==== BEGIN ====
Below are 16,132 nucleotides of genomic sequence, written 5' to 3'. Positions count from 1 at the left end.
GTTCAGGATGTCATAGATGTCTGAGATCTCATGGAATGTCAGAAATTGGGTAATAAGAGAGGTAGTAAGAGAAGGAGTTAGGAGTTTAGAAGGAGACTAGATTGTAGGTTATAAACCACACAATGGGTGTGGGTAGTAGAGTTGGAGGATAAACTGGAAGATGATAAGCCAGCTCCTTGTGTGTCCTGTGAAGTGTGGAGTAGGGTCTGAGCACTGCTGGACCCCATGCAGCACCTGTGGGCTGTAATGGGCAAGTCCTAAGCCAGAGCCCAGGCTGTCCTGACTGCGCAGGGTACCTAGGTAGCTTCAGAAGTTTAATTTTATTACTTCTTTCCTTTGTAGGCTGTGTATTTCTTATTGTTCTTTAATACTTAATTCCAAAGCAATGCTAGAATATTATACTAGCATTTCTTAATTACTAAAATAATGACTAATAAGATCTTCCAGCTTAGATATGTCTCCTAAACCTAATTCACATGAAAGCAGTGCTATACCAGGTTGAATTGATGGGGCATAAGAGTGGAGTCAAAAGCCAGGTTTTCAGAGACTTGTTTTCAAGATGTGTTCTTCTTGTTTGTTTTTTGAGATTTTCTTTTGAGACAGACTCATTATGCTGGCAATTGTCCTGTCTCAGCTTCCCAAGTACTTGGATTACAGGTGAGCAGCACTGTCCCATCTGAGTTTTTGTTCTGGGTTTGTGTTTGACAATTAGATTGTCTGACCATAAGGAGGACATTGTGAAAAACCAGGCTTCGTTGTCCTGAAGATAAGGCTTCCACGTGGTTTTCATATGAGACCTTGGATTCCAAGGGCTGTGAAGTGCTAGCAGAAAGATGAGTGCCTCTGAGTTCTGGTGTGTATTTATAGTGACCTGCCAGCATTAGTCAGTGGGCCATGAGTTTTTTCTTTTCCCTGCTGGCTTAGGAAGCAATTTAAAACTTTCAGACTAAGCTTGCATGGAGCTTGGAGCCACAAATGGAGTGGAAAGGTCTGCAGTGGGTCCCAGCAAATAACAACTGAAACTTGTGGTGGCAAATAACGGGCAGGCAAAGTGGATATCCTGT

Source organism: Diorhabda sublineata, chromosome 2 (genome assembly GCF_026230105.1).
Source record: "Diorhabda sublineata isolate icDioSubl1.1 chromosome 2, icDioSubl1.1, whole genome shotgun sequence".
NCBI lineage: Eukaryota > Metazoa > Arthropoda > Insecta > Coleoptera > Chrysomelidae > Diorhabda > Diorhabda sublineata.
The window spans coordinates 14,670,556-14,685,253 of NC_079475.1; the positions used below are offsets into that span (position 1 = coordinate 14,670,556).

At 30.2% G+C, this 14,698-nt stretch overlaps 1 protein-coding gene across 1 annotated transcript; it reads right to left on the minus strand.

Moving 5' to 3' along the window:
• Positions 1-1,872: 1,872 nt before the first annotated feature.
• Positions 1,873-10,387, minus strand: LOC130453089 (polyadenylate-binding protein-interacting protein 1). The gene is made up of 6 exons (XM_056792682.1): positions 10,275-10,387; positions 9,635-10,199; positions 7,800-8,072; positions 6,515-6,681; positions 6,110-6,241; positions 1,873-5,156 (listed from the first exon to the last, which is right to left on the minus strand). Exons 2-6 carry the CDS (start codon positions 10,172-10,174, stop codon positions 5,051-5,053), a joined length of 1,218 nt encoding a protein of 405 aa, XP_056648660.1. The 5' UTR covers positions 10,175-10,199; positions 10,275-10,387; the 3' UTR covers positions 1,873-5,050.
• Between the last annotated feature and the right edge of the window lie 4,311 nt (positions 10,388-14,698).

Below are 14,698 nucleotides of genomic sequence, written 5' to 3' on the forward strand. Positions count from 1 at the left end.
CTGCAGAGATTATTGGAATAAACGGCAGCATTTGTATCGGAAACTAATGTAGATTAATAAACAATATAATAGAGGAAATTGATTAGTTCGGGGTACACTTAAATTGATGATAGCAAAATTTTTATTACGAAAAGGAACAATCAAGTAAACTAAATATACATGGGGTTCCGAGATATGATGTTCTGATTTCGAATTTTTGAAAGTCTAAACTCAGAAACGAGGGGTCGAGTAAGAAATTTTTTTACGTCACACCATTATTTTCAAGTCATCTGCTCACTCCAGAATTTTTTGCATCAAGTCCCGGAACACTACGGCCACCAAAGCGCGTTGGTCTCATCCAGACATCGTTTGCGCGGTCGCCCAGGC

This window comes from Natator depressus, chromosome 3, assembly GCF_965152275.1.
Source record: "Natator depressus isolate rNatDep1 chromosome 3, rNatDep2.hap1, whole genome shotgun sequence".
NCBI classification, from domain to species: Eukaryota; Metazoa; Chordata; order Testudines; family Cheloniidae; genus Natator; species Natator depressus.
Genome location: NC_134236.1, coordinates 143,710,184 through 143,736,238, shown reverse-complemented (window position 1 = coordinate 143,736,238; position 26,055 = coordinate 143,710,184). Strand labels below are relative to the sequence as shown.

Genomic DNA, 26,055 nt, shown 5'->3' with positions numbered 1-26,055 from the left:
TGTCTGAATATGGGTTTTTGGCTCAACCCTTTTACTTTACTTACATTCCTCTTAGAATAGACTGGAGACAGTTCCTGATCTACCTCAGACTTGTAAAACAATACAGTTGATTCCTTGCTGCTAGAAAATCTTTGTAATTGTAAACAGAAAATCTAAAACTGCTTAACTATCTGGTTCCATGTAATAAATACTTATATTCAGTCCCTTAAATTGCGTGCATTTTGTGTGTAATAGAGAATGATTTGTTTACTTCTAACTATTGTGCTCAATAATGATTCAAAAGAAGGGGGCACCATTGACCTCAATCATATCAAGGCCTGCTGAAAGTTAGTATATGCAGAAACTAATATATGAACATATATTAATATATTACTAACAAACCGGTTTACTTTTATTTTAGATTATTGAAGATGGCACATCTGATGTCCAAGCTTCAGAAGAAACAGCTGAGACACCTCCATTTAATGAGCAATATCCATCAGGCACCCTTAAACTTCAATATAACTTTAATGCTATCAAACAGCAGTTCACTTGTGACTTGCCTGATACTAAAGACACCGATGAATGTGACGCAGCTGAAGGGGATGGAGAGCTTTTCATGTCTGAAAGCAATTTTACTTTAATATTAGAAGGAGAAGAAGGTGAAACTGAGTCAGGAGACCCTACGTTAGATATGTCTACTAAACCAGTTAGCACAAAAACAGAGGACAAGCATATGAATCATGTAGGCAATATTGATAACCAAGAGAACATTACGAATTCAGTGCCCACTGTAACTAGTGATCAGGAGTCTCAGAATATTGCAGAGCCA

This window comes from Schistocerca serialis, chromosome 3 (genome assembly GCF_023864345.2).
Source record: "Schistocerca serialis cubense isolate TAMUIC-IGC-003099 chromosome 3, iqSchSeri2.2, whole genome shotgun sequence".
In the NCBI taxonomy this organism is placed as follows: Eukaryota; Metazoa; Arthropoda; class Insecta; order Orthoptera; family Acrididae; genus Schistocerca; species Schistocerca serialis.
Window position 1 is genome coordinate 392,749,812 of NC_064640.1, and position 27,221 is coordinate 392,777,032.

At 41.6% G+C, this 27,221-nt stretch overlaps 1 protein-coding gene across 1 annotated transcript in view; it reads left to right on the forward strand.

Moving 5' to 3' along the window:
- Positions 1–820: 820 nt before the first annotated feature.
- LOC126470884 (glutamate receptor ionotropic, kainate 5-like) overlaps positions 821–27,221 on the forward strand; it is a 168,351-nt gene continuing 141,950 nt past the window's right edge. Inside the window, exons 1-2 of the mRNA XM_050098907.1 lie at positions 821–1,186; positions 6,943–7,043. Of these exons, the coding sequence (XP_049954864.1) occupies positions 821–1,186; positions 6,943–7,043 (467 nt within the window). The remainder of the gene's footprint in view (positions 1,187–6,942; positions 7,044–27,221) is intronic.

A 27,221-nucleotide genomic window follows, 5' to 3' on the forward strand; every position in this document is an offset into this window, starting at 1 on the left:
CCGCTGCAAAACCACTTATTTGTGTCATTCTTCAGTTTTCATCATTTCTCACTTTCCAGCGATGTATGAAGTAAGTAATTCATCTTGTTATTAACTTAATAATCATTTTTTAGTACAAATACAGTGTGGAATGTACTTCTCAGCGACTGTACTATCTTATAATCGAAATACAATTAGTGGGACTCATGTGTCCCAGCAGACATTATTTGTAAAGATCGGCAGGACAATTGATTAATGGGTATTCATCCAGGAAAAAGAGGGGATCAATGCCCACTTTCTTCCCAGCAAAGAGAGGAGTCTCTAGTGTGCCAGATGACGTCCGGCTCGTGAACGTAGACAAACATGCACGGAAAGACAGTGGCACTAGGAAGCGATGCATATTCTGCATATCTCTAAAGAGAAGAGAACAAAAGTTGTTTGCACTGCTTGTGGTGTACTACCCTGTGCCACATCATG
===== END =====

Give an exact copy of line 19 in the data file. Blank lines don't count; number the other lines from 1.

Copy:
TGTCTGAATATGGGTTTTTGGCTCAACCCTTTTACTTTACTTACATTCCTCTTAGAATAGACTGGAGACAGTTCCTGATCTACCTCAGACTTGTAAAACAATACAGTTGATTCCTTGCTGCTAGAAAATCTTTGTAATTGTAAACAGAAAATCTAAAACTGCTTAACTATCTGGTTCCATGTAATAAATACTTATATTCAGTCCCTTAAATTGCGTGCATTTTGTGTGTAATAGAGAATGATTTGTTTACTTCTAACTATTGTGCTCAATAATGATTCAAAAGAAGGGGGCACCATTGACCTCAATCATATCAAGGCCTGCTGAAAGTTAGTATATGCAGAAACTAATATATGAACATATATTAATATATTACTAACAAACCGGTTTACTTTTATTTTAGATTATTGAAGATGGCACATCTGATGTCCAAGCTTCAGAAGAAACAGCTGAGACACCTCCATTTAATGAGCAATATCCATCAGGCACCCTTAAACTTCAATATAACTTTAATGCTATCAAACAGCAGTTCACTTGTGACTTGCCTGATACTAAAGACACCGATGAATGTGACGCAGCTGAAGGGGATGGAGAGCTTTTCATGTCTGAAAGCAATTTTACTTTAATATTAGAAGGAGAAGAAGGTGAAACTGAGTCAGGAGACCCTACGTTAGATATGTCTACTAAACCAGTTAGCACAAAAACAGAGGACAAGCATATGAATCATGTAGGCAATATTGATAACCAAGAGAACATTACGAATTCAGTGCCCACTGTAACTAGTGATCAGGAGTCTCAGAATATTGCAGAGCCA